Prague, 12 April 1999 (RFE/RL) -- Reporting to legislators after a meeting with President Boris Yeltsin (April 9), Russian State Duma speaker Gennady Seleznyov announced two developments that appeared, at first glance, to be completely unconnected.
Seleznyov said Yeltsin told him he backs a request from Yugoslav President Slobodan Milosevic that Belgrade join the existing loose political union between Russia and Belarus. And, Seleznyov added, Yeltsin also requested that impeachment proceedings against him be halted. The two remarks are, in fact, quite closely connected.
A Duma impeachment debate had been set to begin next Thursday (April 15.) The lower house has formulated five charges against Yeltsin -- instigating the 1991 collapse of the Soviet Union, illegally shelling the Supreme Soviet in 1993, committing genocide against the Russian people, bringing the nation's military to ruin, and, finally, launching the botched war in Chechnya.
The charges were initiated by the Communists and other hard-liners who control the Duma. But this morning, a spokesman for the moderate Yabloko group -- which controls a key 46 seats in the 450-member Duma -- confirmed that it, too, would back impeachment, but only on one count -- the launching of the 1994 to 1996 war in Chechnya.
According to the Russian Constitution, the impeachment motion must follow a complicated procedure. First, it has to win a two-thirds majority in both houses of parliament. Then the motion must be approved by both the Constitutional Court and the Supreme Court, an outcome which until recently was considered unlikely.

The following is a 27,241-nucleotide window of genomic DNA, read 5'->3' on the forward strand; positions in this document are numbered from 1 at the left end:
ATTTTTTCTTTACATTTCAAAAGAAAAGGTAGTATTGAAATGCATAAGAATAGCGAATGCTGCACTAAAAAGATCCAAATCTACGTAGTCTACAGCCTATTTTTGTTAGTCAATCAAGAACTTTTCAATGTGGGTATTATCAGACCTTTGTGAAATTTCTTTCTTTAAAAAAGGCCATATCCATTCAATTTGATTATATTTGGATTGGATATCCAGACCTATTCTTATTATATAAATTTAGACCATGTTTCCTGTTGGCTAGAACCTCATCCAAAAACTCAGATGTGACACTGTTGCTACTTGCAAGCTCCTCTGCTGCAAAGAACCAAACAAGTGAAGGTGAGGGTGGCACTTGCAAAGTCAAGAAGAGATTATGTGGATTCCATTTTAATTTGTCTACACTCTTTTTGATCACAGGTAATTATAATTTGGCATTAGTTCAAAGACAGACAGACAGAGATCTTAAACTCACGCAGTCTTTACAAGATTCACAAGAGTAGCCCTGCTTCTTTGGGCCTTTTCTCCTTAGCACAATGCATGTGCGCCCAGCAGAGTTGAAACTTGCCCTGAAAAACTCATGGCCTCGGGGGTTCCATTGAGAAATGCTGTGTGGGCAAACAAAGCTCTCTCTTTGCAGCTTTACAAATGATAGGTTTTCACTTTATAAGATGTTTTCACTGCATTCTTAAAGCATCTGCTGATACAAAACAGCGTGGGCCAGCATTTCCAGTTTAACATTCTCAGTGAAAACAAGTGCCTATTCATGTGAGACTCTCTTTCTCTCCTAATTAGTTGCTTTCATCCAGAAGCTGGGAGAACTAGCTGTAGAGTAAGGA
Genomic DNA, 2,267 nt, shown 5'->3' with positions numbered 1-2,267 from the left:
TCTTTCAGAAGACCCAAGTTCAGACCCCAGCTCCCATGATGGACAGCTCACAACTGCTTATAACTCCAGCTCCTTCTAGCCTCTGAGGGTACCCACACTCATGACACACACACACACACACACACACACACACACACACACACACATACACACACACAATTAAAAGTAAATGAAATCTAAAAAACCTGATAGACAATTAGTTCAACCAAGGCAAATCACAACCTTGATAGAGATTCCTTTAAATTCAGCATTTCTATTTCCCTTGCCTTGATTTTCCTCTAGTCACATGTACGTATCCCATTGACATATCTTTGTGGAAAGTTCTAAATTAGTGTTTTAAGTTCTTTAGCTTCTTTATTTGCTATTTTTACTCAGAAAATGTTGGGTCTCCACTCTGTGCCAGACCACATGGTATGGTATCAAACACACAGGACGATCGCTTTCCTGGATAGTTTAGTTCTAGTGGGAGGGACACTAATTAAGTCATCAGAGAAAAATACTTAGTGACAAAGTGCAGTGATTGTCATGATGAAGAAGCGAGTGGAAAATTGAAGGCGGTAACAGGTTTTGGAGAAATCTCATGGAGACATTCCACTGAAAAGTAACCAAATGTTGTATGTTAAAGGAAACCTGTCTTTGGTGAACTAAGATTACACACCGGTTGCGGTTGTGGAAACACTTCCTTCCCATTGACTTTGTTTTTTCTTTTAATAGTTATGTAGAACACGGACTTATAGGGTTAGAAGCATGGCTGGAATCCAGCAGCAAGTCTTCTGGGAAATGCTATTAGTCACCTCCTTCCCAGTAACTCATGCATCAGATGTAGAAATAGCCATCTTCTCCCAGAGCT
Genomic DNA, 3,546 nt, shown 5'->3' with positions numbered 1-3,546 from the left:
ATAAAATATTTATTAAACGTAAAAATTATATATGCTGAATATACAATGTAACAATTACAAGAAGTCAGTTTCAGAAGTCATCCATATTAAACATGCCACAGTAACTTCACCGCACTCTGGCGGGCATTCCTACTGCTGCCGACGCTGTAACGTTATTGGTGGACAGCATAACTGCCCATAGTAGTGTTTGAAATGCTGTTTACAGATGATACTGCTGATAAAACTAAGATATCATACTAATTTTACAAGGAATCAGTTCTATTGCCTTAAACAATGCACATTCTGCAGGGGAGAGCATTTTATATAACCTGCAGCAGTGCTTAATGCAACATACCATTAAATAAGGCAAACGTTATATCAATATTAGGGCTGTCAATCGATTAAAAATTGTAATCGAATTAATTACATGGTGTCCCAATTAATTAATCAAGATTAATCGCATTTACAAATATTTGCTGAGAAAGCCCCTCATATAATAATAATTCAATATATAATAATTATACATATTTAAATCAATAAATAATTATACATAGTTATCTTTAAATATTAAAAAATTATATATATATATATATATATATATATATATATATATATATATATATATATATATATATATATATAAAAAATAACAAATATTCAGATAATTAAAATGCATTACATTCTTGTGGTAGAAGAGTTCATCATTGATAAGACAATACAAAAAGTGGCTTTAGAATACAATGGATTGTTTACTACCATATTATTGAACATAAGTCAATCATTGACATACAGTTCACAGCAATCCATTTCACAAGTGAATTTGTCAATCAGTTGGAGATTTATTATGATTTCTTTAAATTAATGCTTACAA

But Yeltsin's grip on power has so weakened in the past year that many Kremlin officials acknowledge in private conversations that impeachment proceedings now stand a real chance of succeeding. They believe that a two-thirds approval vote in the Duma would have a huge psychological impact on all the other institutions involved.
For many political analysts in Moscow, it was immediately clear from Seleznyov's tone that some kind of political bargaining is under way. Nikolai Petrov -- a senior associate of the Carnegie Center in Moscow -- told RFE/RL that there is no doubt Yeltsin is now trying to end the impeachment threat with a political gesture -- a friendly move toward Yugoslavia -- that would pacify his Communist foes who dominate the Duma. Petrov said:
"We can talk about two possible methods that the president can use to solve his impeachment problem. One is to agree peacefully with the Communists, demonstrate something to them and promise them something. The non-peaceful way involves hardening [the Kremlin's] positions concerning the Communist party. This could end up with a ban of the party. There [is much] talk about that [going around in Moscow] now. And a formal juridical basis for this [ban] does exist."
Petrov added that, "as usual," the Kremlin may also be aiming at attaining other goals -- notably, trying to weaken Prime Minister Yevgeny Primakov's increasingly powerful status. Primakov and his government are seen by those around Yeltsin as progressively drifting toward the hard-line positions supported by the prime minister's Communist supporters in the Duma. For the past several weeks, Moscow has been awash with rumors that Yeltsin may be about to replace Primakov, or at least some of his cabinet members who belong to the Communist party.
Yeltsin denied on Friday, April 9, that a meeting he held the day before with former prime minister Viktor Chernomyrdin signaled a plan to bring him back to replace Primakov. The president was quoted as saying that "Primakov is useful at this stage, and later we shall see." But he also added that the current government needs strengthening.
Petrov says these developments show that the Kremlin -- although extremely weakened these days -- still sees the possible threat of using force against the Communist-dominated Duma as a way to advance its positions.
"The second scenario, including the use of force, can be implemented on its own, or as a threat, made in order to achieve peaceful agreements on terms that are advantageous for the president."